On July 23, 1798 she married the Frankfurt merchant Franz Brentano, 15 years her senior. Her first child was born in 1799 but died a year later. She then had four surviving children. Maynard Solomon states in his research that her marriage was seemingly unhappy one.

Antonie's husband, Frankfurt banker Franz Brentano, became a close friend of Beethoven during the family's short stay in Vienna, and his half-sister, Bettina von Arnim née Brentano, may have introduced them in 1810. After moving with her husband to Frankfurt (after their wedding in 1798), Antonie had returned to Vienna to minister to her dying father and remained for two years afterwards to settle his estate, during which time the Brentanos' friendship with Beethoven was established.

The Brentano's remained in Vienna until late in 1812 - she didn't like Frankfurt much and was ill most of the time. During her illnesses Beethoven would often play the piano for her. The Immortal Beloved letters were written at a time when it was evident that she would be leaving Vienna. After her departure at the end of 1812 she and Beethoven never met again. Antonie Brentano died in 1869 at the age of 89.

Maynard Solomon suggested that Antonie Brentano might have been the "Immortal Beloved" in his research:
She must be a woman well known to Beethoven in Vienna; she must have been in Prague in the first week of July 1812; and she must have been in the Bohemian spa town of Karlsbad in the weeks following.

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There is an indirect fact, supporting the Somolon’s theory of Antonie Brentano been the woman, Beethoven addressed these love letter. There is a diary entry in 1812 on the subject: “Submission, the most devout submission to your fate, only this can give you the (self-) sacrifice -- for your obligation.  O hard struggle!...  You must not be a man, not for yourself, only for others.  For you there is no more happiness except in yourself, in your art. -- O God, give me the strength to conquer myself; nothing must chain me to life.  In this way with A. everything goes to ruin.”  Whether the “A.” is indeed Antonie (it is not clearly an “A’), the important thing here is that Beethoven is feeling rueful after another relationship, perhaps his most intense yet, has gone adrift, but he is rationalizing this as the price he has to pay for his composing.  Some years later, he would dedicate the Diabelli Variations (opus 120) to Antonie. There is evidence he intended dedicating his two final Piano Sonatas Opp 110 & 111 to her. There is also a possibility that he wrote his song cycle, An die ferne Geliebte [To the Distant Beloved], with her in mind.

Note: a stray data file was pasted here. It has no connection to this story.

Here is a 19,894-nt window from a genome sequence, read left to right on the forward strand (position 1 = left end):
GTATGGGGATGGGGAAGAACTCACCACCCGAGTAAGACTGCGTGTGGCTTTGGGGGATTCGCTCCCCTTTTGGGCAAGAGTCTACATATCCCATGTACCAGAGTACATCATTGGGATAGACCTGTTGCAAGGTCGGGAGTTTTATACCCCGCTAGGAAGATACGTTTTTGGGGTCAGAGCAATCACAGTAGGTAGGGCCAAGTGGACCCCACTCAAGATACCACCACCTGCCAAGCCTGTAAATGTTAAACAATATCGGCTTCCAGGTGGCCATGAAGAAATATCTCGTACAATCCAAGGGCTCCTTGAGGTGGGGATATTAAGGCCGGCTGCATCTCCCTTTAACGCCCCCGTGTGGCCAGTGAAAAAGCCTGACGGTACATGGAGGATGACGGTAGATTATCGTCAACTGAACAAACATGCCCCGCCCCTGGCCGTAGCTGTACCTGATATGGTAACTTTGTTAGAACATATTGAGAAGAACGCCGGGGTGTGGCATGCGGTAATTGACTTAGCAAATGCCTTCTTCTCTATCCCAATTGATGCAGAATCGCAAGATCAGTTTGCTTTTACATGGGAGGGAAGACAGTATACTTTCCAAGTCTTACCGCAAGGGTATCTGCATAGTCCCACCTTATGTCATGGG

On learning of Beethoven's death, Antonie began noting down the names of her friends who had died. By the end of her long life the list ran to many pages. The first entry read: "Beethoven, 26 March 1827".

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Thursday, September 1, 2011

23 Interesting Facts about Beethoven

Many Google searches came for Beethoven today, bringing this search string to the prominent top-ten list. I hope, that most of the people were looking for reference to the famous classical composer, rather than to the cute dog, named on his honor.

Ludwig van Beethoven definitely deserves the public interest, as he was among the most influential, creative and powerful musicians in the history has ever known. This German composer and pianist has produced some classical pieces of work in the field of music, which includes many symphonies, an opera, concerti, piano sonatas, etc. Beethoven was a legend recognized for his great music, also as his temper!  In this post, I would like to bring to your attention some interesting and not widely known facts of his life and career. As any genius, he was also a human being with his feelings, fears, desires, and love stories.

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1.       Born in Germany on December 16th, 1770, Beethoven was the eldest of 7 siblings, 4 of whom passed away during childhood.
2.       Beethoven’s earliest music instructions were the piano lessons his father started to give him when he was four or five years old. Some researchers claim that Beethoven suffered substantial abuse by her father to practice music to the extreme. Some also believe he was the victim of sexual abuse. There are opinions that his music expresses anger later in life at the mistreatment suffered by the victim.
3.       His first public performance came at the age of seven on 26th March 1778. Interestingly, 26th March was the same date when Beethoven died. While delivering his first performance in Cologne, Beethoven’s father announced him to be six years old. It was due to this declaration that he always thought himself to be 1½ years younger than his real age. It was only years later when he received his baptism certificate did he learn about his real age. He assumed it to be his elder brother’s certificate, who died in childhood.